✦ The lock manager determines whether the lock can be granted immediately. If so,
it sends a message to the site at which the lock request was initiated.
✦ Otherwise, the request is delayed until it can be granted;
✦ The transaction can read the data item from any one of the sites at which a replica
of the data item resides.
✦ In the case of a write operation, all the sites where a replica of the data item
resides must be involved in the writing.
o Simple implementation. requires two messages for handling lock requests and
one message for handling unlock requests.
o Simple deadlock handling. Since all lock and unlock requests are made at one
site, the deadlock-handling algorithms can be applied directly to this
environment.
o Bottleneck. The site S, becomes a bottleneck, since all requests must be
processed there.
o Vulnerability. If the site S, fails, the concurrency controller is lost.
 Multiple-coordinator approach distributes lock-manager function over several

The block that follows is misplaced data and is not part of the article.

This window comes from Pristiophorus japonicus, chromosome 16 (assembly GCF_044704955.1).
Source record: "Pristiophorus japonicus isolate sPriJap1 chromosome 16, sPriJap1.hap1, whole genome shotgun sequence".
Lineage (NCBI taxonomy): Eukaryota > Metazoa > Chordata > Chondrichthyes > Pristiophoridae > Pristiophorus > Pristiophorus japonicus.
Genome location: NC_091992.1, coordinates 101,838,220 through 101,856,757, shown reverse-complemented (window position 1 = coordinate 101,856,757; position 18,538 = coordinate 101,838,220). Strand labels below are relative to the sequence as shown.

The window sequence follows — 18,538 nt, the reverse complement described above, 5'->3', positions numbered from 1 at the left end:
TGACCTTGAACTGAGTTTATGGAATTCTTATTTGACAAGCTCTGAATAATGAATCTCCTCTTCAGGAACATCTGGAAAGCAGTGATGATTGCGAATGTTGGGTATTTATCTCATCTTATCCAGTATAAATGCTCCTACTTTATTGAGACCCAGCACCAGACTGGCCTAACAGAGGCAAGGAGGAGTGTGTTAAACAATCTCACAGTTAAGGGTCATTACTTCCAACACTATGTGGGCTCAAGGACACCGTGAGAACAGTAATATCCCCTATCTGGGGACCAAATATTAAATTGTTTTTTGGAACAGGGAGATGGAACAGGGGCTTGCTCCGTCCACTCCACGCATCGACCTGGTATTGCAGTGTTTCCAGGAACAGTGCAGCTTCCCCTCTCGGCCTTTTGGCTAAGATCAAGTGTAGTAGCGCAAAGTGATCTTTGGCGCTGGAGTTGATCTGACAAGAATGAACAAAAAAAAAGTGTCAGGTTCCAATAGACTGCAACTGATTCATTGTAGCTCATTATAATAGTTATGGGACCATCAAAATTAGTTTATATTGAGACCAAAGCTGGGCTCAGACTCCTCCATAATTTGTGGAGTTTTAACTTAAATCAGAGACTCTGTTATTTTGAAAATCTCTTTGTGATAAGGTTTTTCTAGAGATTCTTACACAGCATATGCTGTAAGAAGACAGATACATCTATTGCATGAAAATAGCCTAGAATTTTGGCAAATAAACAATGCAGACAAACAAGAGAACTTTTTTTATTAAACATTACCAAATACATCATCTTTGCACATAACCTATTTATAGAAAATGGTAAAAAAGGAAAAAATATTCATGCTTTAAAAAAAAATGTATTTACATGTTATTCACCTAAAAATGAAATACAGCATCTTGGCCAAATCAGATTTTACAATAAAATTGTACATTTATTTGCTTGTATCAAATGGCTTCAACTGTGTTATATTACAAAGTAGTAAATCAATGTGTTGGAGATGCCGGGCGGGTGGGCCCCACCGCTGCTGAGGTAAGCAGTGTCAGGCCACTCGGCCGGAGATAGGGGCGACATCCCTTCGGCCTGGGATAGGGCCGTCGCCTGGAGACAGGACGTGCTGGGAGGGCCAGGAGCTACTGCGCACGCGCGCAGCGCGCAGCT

sites.

Majority Protocol
■ The system maintains a lock manager at each site.
■ Eachmanager controls the locks for all the data or replicas of data stored at that
site.
■ When a transaction wishes to lock a data item Q that is replicated in n different
sites, it must send a lock request to more than one-half of the n sites in which Q is
stored.
■ Each lock manager determines whether the lock can be granted immediately. the
response is delayed until the request can be granted.
■ The transaction does not operate on Q until it has successfully obtained a lock on
a majority of the replicas
o Implementation. more complicated to implement .It requires 2(n/2 + 1)
messages for handling lock requests and (n/2 + 1) messages for handling